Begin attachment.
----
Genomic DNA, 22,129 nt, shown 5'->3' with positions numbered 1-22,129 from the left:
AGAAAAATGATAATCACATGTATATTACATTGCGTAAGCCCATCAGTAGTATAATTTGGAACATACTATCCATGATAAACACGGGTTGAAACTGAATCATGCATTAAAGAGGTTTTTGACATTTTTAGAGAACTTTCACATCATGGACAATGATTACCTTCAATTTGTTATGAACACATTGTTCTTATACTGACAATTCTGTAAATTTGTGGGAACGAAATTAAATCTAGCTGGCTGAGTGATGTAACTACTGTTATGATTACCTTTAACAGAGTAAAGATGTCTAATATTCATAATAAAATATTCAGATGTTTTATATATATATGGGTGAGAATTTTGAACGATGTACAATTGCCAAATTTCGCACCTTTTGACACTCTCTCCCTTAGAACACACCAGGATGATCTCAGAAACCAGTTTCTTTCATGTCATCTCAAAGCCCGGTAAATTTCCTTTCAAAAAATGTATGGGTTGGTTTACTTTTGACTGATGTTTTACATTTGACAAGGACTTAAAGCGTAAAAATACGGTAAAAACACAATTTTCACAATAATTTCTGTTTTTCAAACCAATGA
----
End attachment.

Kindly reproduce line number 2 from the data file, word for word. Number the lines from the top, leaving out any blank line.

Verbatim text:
AGAAAAATGATAATCACATGTATATTACATTGCGTAAGCCCATCAGTAGTATAATTTGGAACATACTATCCATGATAAACACGGGTTGAAACTGAATCATGCATTAAAGAGGTTTTTGACATTTTTAGAGAACTTTCACATCATGGACAATGATTACCTTCAATTTGTTATGAACACATTGTTCTTATACTGACAATTCTGTAAATTTGTGGGAACGAAATTAAATCTAGCTGGCTGAGTGATGTAACTACTGTTATGATTACCTTTAACAGAGTAAAGATGTCTAATATTCATAATAAAATATTCAGATGTTTTATATATATATGGGTGAGAATTTTGAACGATGTACAATTGCCAAATTTCGCACCTTTTGACACTCTCTCCCTTAGAACACACCAGGATGATCTCAGAAACCAGTTTCTTTCATGTCATCTCAAAGCCCGGTAAATTTCCTTTCAAAAAATGTATGGGTTGGTTTACTTTTGACTGATGTTTTACATTTGACAAGGACTTAAAGCGTAAAAATACGGTAAAAACACAATTTTCACAATAATTTCTGTTTTTCAAACCAATGA